Tragedies sometimes lead to good things that come in our way. People who have been through unspeakable tragedies, and are able to grow past them, are usually grateful bad things came their way, because it made them better, stronger. Your history with football started with a tragedy, Johan, when you lost your father.

Had your father not died when you were so young, maybe you wouldn’t have joined Ajax at the tender age of 10. After all, after his passing, your mother started working at the Dutch club and would meet her new husband, also a club employee. And that opened the doors for you, the skinny little boy who spent most of his time on the streets of Amsterdam, with a ball and nothing else.

It wasn’t long before you were training with their first team, and what happened after your debut, well, it’s yet to be matched by any other football player to date: Three straight European Cups and three Golden Balls with your name. Europe has never produced a player nearly as good as you, and certainly not one who was able to win so many trophies with such dominance over their rivals.

1973 is a special year to every single Barcelona fan alive, especially those who are old enough to have witnessed the change you brought to Futbol Club Barcelona. 14 years without a La Liga title, and you landed in Catalonia. The best player in the world set out to win the league the fans craved for. And you did so after going to the Santiago Bernabéu and crushing them 5-0, scoring twice in a masterful performance.

You changed the mentality around FC Barcelona and Catalonia. The fans sought to thank you after the title, which made you speechless. When you refused to obey the Spanish authorities and registered your first born named Jordi, you made Catalans more proud than you could have ever imagined. Back then, they couldn’t register their own children with traditional Catalan names. And you just ignored what Spain demanded and did it anyway.

If that wasn't enough, before leaving the club you suggested to president Núñez that the club should house the young players like Ajax, leading to La Masia's successful template that would define the club's academy.

You also ignored common sense in 1978. You knew the horrors of the dictatorial government in Argentina, and refused to be part of their World Cup. And you were absolutely right: as Argentina beat your team on the final, people were literally being tortured just a few meters away from the pitch.

Awareness. That’s the thing that always set you apart from anyone else in football. You played with your head held high, ordering your teammates, to be at the right space at the right time. It was only natural you would become a coach, but what happened after you did, the change you brought, was far from natural.

You also started coaching in the Netherlands. But the 8 years you spent as FC Barcelona coach rewrote our club’s history for the better. After you left in 1978, we only managed to win one league, and the pessimism reached new heights during the 80s.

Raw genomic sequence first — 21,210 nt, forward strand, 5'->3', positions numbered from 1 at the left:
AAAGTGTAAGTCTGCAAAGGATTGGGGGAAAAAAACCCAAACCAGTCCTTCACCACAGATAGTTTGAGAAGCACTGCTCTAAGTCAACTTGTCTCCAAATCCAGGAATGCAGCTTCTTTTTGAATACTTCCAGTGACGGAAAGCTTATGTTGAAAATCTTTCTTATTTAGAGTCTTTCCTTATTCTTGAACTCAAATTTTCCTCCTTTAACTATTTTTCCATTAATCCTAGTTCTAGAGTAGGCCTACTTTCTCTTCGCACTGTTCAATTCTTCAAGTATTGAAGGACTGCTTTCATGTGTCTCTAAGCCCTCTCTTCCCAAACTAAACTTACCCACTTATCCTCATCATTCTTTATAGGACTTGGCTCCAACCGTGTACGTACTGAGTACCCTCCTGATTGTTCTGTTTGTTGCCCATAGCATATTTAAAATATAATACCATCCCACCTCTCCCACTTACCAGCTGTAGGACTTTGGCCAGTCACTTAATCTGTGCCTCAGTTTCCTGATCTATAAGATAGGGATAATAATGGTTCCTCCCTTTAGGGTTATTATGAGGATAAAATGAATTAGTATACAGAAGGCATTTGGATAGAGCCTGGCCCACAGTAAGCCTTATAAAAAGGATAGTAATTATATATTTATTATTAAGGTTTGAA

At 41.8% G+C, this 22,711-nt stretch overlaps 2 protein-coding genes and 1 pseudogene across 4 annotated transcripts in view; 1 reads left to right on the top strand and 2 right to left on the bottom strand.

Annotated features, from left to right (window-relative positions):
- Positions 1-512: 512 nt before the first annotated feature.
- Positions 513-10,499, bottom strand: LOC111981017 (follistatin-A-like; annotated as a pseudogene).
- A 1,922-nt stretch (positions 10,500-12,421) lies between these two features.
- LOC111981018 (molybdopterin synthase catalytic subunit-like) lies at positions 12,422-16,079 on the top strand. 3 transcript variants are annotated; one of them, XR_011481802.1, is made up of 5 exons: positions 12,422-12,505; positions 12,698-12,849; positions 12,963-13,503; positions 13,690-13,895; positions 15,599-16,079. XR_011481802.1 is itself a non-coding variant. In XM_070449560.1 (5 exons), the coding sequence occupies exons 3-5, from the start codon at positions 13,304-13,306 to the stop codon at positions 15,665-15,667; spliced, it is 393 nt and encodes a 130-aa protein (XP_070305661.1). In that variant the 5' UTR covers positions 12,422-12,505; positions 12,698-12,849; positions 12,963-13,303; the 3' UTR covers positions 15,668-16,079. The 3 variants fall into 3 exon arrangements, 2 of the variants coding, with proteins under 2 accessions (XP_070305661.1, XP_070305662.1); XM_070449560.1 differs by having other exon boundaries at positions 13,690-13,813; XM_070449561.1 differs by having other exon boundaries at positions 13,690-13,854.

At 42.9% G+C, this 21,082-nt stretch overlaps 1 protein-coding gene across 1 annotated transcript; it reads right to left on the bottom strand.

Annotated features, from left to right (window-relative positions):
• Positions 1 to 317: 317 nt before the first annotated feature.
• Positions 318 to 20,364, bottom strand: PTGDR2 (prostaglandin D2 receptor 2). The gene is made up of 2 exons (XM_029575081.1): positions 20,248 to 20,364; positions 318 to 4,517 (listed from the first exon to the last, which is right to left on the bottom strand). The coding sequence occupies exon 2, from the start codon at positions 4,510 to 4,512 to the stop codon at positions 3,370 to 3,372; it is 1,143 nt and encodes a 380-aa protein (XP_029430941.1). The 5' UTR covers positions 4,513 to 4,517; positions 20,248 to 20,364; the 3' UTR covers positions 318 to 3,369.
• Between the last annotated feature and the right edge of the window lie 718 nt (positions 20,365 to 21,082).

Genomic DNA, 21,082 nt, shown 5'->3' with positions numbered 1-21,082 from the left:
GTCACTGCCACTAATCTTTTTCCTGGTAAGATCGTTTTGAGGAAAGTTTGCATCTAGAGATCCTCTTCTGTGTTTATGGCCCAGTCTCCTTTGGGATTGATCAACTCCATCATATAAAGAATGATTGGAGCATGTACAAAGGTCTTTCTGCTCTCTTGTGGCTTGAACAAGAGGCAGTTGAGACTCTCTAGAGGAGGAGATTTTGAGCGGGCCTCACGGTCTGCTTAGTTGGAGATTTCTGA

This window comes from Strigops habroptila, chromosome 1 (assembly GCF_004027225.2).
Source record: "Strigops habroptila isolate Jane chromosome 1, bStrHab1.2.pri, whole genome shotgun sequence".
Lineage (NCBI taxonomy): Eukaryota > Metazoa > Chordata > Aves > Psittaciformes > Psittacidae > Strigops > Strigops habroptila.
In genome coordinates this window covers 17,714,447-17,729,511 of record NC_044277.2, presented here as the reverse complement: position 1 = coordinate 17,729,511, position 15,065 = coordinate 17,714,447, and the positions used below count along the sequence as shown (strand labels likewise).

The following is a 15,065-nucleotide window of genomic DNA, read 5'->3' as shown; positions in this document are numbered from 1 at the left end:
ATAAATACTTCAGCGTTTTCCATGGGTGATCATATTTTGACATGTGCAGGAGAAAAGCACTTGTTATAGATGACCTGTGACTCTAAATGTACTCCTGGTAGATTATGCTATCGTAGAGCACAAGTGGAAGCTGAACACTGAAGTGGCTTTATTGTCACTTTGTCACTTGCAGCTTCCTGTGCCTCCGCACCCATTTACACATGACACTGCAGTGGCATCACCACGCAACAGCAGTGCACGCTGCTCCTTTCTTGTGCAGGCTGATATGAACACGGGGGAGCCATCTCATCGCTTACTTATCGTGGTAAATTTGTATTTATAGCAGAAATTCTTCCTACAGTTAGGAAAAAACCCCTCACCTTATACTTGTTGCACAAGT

La Masia had been founded in 1978, but only when you took over as coach in 1988, and brought the mentality of someone who had also developed Ajax’s academy, that Barcelona really started to treat football like it should always be: something to bring joy to those who play, and those who watch.

That’s exactly what you did at Wembley. And precisely what you said to our players: “Go out there and enjoy yourselves”. And they did. Koeman made sure of that. And us culés have been enjoying ourselves ever since. Five Champions League trophies later, and 13 leagues, we are now the club with most titles in Spain, Europe and in International Competitions.

And we reached said success playing, most of the time, the way you pushed us to do as coach. And the success we are currently living happened because people you looked after, especially Guardiola, were learning from everything you taught them.

Pep did such a good job, that his Barcelona influenced Spain to win a World Cup and two Euros in just 4 years, using not only the same idea of football, but especially players that developed on the La Masia you helped build: Puyol, Piqué, Busquets, Xavi and Iniesta.

The best #9 to ever grace a football pitch, Romário, once said: “Football is supposed to be seen through Cruyff’s eyes”. And on the day those eyes stopped looking at a football pitch, all we have left are tears.

A few weeks back, you said you were winning 2-0 your match cancer, but you were only at half-time. In the second most important match of your life, the first being that one against Germany in 1974, sadly the opposition also turned it around. But, just like then, your loss only helped you to become an undying legend.

The last I heard from you was after Messi pulled your penalty. Yes, I’m aware a couple of players did it before you, but every single football fan had it seared on their brains that that was a Cruyff Penalty. You said that had made you happy. Messi, the pinnacle of La Masia, the pinnacle of the change you brought to Catalonia and our club, made you happy during your toughest fight. Truly, we were even happier you said.

FC Barcelona will win its 14th La Liga title since 1988 in a few weeks.

14 league titles after you took over and turned a losing club into an European giant. That’s the best homage we could possibly make, but we’ll try to get to Milan and make it even better.

Your history in football started after your father passed away, Johan.

And today, those of us who love football, are all orphans as well.

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